Greenwell Springs, Louisiana
|Parish||East Baton Rouge|
|Elevation||53.84 ft (16.4 m) |
|- summer (DST)||CDT (UTC-5)|
In the 1850s, Robert W. Greenwell purchased land in the area of what is now known as Greenwell Springs and began developing the area into a rural resort that was built around 10 medicinal springs. Despite the springs being in close proximity to each other, each spring was said to have very different and distinct mineral properties from the others. It was believed that this indicated the springs each came from different levels beneath the ground.
The resort area became known as the Greenwell Springs Hotel, and was used during the Civil War as a headquarters and staging area by Confederate General John Breckinridge. Prior to the Battle of Baton Rouge in April 1862, Breckinridge's forces marched west to attack Union forces that had occupied the city. After the battle, Confederate forces retreated back to the Greenwell Springs Hotel and used it was a hospital for wounded troops. Both Union and Confederate troops were buried on the grounds of the hotel in unmarked graves. During the war, Robert W. Greenwell joined the Confederate Army, and served as a captain. He was the commander of the East Baton Rouge Guards which was then Company F, 3rd Louisiana Cavalry, during the Battle of Port Hudson.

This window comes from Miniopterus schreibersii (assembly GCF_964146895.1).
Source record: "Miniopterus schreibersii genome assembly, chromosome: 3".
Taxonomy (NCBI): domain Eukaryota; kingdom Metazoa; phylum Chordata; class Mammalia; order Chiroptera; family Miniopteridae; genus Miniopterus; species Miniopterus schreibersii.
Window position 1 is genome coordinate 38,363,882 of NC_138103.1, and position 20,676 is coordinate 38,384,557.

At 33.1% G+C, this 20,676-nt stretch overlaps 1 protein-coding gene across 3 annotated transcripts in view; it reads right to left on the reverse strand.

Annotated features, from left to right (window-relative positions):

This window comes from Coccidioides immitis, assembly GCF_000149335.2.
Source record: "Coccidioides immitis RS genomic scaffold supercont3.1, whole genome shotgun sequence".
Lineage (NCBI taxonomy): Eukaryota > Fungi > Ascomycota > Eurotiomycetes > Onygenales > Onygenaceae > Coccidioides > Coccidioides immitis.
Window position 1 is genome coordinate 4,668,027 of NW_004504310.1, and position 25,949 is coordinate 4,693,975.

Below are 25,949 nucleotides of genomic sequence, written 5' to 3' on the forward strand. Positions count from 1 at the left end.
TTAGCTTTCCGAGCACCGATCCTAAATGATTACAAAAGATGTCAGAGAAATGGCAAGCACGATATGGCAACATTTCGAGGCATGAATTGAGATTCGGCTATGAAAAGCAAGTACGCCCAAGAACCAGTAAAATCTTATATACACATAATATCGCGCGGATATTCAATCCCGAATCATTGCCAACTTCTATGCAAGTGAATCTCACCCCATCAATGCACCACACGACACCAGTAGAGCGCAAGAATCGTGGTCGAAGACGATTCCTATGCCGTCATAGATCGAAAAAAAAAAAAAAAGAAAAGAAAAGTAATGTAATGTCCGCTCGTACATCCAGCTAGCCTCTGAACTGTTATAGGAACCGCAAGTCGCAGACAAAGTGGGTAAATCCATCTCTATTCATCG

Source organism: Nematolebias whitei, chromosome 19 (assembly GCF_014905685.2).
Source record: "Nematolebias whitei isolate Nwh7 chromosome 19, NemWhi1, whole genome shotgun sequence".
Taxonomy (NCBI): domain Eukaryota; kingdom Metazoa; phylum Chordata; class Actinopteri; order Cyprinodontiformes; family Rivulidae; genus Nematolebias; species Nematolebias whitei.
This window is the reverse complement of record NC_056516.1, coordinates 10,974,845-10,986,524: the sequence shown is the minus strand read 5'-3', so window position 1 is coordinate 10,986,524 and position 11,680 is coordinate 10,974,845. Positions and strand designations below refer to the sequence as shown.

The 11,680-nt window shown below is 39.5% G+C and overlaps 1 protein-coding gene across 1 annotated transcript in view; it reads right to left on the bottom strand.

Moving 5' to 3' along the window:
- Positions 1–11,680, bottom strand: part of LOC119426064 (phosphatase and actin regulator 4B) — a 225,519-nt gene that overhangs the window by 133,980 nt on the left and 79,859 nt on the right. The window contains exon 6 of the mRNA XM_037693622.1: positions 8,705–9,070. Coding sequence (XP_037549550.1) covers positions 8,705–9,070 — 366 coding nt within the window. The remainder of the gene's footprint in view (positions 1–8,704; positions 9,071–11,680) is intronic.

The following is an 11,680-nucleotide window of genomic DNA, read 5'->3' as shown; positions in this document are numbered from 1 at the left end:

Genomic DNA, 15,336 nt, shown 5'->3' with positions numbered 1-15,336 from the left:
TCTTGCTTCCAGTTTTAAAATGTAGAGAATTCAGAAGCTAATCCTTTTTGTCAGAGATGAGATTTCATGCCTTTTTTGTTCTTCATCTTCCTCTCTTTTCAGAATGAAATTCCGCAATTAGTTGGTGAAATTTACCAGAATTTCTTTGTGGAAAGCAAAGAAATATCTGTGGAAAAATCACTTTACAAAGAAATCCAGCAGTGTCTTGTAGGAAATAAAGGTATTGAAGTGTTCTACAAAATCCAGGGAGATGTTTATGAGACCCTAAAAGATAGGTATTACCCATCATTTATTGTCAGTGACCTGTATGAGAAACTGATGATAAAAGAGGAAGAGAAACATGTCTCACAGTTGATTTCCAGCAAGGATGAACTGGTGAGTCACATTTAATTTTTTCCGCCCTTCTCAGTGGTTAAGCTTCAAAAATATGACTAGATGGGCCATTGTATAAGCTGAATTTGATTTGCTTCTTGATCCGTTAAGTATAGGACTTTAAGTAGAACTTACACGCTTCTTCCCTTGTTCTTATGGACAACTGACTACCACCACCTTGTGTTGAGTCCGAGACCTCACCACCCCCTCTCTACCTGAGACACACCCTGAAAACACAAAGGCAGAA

After the war, most of the resort village known as Greenwell Springs, as well as the Greenwell Springs Hotel, was torn down. The lumber from these buildings was used to help rebuild structures in Baton Rouge that had been damaged or destroyed during the war. In 1910, a new Greenwell Springs Hotel was built on the site of the old hotel. A new springhouse was built at the same time as the new hotel. A short time after construction was completed, the springs stopped flowing. The loss of the springs was believed to be because the mouths of the springs were opened too wide which resulted in a loss of water pressure. With the absence of the springs, the new hotel soon lost appeal and was closed down. In 1920, the Greenwell Springs Hotel burned down. The State of Louisiana later bought the property to use as a tuberculosis hospital and eventually as a mental hospital known as Greenwell Springs Hospital. It was during this time that the springs began to flow again.
The climate in this area is characterized by hot, humid summers and generally mild to cool winters. According to the Köppen Climate Classification system, Greenwell Springs has a humid subtropical climate, abbreviated "Cfa" on climate maps.